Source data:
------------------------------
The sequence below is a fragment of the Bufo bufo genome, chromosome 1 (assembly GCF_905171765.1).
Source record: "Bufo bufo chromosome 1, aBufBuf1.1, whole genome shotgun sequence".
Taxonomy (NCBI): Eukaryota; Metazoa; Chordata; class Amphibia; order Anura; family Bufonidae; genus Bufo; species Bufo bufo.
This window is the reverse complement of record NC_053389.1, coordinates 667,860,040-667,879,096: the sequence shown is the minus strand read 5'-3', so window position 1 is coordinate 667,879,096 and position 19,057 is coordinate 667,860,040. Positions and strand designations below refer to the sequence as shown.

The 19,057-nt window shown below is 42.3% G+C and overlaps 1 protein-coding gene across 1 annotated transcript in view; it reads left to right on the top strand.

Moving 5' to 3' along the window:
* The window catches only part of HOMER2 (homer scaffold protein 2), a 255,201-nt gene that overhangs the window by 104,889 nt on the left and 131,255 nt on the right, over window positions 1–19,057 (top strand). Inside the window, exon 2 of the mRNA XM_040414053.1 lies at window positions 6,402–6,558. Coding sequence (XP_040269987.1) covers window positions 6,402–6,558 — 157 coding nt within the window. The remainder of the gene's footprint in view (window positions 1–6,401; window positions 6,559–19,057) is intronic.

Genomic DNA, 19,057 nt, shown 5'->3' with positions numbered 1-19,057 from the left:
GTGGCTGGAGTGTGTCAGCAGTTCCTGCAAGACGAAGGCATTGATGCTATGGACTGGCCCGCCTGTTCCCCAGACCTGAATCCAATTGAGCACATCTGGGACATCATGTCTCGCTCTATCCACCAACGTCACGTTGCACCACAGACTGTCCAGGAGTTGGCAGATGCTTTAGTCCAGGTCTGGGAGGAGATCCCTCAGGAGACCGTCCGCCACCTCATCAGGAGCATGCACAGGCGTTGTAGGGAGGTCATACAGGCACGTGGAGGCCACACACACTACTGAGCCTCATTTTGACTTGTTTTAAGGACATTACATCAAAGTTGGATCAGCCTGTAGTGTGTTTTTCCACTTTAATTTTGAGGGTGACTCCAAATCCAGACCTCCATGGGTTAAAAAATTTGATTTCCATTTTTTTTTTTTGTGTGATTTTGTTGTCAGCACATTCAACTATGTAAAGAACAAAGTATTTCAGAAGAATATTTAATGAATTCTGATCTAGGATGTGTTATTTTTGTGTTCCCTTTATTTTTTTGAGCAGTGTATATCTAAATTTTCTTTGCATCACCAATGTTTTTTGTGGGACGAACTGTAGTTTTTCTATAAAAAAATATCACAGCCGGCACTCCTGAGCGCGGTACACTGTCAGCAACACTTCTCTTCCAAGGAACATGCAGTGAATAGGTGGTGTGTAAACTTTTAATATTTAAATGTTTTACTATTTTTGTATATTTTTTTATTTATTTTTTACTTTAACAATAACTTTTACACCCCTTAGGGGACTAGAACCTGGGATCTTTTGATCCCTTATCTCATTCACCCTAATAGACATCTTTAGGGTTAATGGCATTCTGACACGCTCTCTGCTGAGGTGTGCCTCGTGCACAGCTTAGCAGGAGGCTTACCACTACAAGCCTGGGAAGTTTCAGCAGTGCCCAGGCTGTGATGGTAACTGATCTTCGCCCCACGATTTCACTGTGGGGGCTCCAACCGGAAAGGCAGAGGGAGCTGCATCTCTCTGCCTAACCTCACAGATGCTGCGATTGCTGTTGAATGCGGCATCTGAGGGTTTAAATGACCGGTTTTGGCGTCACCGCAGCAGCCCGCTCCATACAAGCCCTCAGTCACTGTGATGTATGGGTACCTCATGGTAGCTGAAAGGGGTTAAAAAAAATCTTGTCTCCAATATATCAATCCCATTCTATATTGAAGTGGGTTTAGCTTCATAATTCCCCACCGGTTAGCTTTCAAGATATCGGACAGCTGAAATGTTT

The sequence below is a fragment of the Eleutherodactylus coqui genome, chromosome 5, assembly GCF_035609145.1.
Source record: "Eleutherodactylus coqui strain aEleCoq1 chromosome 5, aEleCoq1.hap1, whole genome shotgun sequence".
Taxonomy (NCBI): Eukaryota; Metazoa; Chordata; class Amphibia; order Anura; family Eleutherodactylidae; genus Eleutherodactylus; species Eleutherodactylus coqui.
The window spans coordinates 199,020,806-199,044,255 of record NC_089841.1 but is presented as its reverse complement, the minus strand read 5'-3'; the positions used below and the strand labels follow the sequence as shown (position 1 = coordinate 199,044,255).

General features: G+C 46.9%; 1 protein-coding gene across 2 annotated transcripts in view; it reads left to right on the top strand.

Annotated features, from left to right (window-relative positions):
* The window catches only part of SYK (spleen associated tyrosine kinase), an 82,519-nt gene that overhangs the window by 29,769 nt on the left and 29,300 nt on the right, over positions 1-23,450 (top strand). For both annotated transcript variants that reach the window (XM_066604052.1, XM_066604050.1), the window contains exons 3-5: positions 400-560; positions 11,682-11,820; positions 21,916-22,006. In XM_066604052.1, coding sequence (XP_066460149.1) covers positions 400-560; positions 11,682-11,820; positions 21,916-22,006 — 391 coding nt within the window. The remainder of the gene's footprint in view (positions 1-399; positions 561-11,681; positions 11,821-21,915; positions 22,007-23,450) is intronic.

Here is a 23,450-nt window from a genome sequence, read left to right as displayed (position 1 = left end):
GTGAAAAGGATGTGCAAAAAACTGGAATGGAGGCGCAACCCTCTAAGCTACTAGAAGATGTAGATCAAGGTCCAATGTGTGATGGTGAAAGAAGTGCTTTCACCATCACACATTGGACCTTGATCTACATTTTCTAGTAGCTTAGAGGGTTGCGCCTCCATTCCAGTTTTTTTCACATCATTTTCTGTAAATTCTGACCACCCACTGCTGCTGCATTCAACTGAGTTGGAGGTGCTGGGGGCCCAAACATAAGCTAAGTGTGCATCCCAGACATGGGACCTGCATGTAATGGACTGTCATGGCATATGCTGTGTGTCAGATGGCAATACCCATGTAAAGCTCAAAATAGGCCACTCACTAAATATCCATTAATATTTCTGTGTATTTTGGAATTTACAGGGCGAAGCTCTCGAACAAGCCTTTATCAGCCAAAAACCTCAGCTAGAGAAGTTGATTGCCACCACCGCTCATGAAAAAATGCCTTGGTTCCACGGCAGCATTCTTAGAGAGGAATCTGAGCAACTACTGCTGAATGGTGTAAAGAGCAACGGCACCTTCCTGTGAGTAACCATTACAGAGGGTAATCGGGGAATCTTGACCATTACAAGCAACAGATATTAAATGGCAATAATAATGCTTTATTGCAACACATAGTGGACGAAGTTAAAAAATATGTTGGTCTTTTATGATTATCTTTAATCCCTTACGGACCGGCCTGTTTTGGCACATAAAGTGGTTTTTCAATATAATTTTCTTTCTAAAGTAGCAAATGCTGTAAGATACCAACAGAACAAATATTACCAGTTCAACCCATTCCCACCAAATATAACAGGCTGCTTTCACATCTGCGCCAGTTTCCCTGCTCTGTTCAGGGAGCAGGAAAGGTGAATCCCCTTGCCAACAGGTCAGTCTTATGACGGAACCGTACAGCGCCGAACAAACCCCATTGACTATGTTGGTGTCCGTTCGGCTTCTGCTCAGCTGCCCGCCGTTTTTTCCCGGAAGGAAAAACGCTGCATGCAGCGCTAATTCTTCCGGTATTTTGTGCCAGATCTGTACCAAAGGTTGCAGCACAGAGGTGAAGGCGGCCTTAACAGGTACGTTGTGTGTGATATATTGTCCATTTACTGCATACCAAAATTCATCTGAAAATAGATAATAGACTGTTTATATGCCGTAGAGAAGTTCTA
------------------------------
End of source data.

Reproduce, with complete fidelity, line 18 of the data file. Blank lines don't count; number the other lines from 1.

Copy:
GTGAAAAGGATGTGCAAAAAACTGGAATGGAGGCGCAACCCTCTAAGCTACTAGAAGATGTAGATCAAGGTCCAATGTGTGATGGTGAAAGAAGTGCTTTCACCATCACACATTGGACCTTGATCTACATTTTCTAGTAGCTTAGAGGGTTGCGCCTCCATTCCAGTTTTTTTCACATCATTTTCTGTAAATTCTGACCACCCACTGCTGCTGCATTCAACTGAGTTGGAGGTGCTGGGGGCCCAAACATAAGCTAAGTGTGCATCCCAGACATGGGACCTGCATGTAATGGACTGTCATGGCATATGCTGTGTGTCAGATGGCAATACCCATGTAAAGCTCAAAATAGGCCACTCACTAAATATCCATTAATATTTCTGTGTATTTTGGAATTTACAGGGCGAAGCTCTCGAACAAGCCTTTATCAGCCAAAAACCTCAGCTAGAGAAGTTGATTGCCACCACCGCTCATGAAAAAATGCCTTGGTTCCACGGCAGCATTCTTAGAGAGGAATCTGAGCAACTACTGCTGAATGGTGTAAAGAGCAACGGCACCTTCCTGTGAGTAACCATTACAGAGGGTAATCGGGGAATCTTGACCATTACAAGCAACAGATATTAAATGGCAATAATAATGCTTTATTGCAACACATAGTGGACGAAGTTAAAAAATATGTTGGTCTTTTATGATTATCTTTAATCCCTTACGGACCGGCCTGTTTTGGCACATAAAGTGGTTTTTCAATATAATTTTCTTTCTAAAGTAGCAAATGCTGTAAGATACCAACAGAACAAATATTACCAGTTCAACCCATTCCCACCAAATATAACAGGCTGCTTTCACATCTGCGCCAGTTTCCCTGCTCTGTTCAGGGAGCAGGAAAGGTGAATCCCCTTGCCAACAGGTCAGTCTTATGACGGAACCGTACAGCGCCGAACAAACCCCATTGACTATGTTGGTGTCCGTTCGGCTTCTGCTCAGCTGCCCGCCGTTTTTTCCCGGAAGGAAAAACGCTGCATGCAGCGCTAATTCTTCCGGTATTTTGTGCCAGATCTGTACCAAAGGTTGCAGCACAGAGGTGAAGGCGGCCTTAACAGGTACGTTGTGTGTGATATATTGTCCATTTACTGCATACCAAAATTCATCTGAAAATAGATAATAGACTGTTTATATGCCGTAGAGAAGTTCTA